Satellite images taken by Airbus Defence and Space and analyzed by a monitoring group suggest North Korea has been making rapid upgrades to infrastructure at the country’s only-known nuclear reactor. Watchdog group 38 North says the images were taken on June 21 and show improvements to the nation’s Nuclear Scientific Research Center at a “rapid pace”, despite vague promises of “complete denuclearization” the same month.
Yongbyon is home to reactors used for producing plutonium, which fuels the country’s weapons, and for the generation of electricity for civilian use. The authors caution that these images are not proof that Kim Jong Un has plans to renege on his pledge to the US, but what the updates are for still remains unclear.
"There is actually no agreement in place that obligates specific steps on denuclearization. So far, moves have been unilateral gestures," Jenny Town, research analyst with 38 North, told IFLScience. "Until a deal is in place that specifies steps needed by both parties, I would expect operations to continue at key facilities."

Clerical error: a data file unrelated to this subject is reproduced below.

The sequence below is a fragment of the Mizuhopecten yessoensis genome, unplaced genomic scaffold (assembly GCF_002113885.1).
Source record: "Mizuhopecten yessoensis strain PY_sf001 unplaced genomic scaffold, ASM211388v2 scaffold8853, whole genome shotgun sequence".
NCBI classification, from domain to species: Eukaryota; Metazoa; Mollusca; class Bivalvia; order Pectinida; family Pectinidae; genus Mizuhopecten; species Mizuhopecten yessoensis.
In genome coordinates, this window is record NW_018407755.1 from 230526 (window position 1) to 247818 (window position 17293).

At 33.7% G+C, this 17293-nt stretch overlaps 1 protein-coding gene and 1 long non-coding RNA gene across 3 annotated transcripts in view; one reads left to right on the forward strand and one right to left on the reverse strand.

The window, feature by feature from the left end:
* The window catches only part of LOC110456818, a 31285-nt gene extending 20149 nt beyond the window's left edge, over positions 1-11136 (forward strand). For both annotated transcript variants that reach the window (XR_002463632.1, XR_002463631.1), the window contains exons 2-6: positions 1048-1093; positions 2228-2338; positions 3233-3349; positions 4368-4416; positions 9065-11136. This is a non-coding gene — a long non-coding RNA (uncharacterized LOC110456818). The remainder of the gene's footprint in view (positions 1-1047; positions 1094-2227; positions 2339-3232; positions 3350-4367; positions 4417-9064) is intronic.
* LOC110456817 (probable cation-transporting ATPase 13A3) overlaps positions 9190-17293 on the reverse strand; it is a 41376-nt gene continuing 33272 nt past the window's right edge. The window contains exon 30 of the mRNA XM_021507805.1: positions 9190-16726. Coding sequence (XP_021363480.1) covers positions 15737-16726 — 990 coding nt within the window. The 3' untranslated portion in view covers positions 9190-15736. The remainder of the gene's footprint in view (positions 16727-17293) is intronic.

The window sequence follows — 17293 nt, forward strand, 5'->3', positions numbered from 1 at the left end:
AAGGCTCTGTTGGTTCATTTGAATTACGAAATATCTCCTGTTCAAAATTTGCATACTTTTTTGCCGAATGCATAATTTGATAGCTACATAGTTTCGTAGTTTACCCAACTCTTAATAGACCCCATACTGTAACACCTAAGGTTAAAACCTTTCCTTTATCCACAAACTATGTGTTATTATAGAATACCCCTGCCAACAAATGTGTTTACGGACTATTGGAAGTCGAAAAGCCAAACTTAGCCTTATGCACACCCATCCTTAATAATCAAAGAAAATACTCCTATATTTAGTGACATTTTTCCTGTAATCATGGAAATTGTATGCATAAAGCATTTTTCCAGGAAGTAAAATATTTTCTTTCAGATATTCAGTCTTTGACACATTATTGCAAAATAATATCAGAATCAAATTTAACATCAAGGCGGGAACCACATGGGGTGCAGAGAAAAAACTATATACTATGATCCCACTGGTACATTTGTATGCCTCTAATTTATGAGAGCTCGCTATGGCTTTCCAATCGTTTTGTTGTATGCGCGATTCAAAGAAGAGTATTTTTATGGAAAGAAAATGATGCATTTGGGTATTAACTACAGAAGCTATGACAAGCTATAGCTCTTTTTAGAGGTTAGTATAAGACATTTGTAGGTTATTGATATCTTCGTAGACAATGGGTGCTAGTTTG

Modifications started in March to the system used to cool the 5-megawatt electric (MWe) plutonium and now looks to be complete from the outside. However, it remains unclear whether the reactor is operating and, if so, at what level.
"Improvements to cooling system infrastructure are important as they should improve production capability of the 5 MWe plutonium and may be needed to bring the ELWR online, which would expand North Korea’s plutonium production program," said Town.
A new channel from the nearby Kuryong River has been dug out. Designed to serve as a cooling mechanism for Yongbyon reactors, the river is at intended design levels and flowing through the dam at capacity. The authors note riverbed dredging continues upstream of the reactor area as well.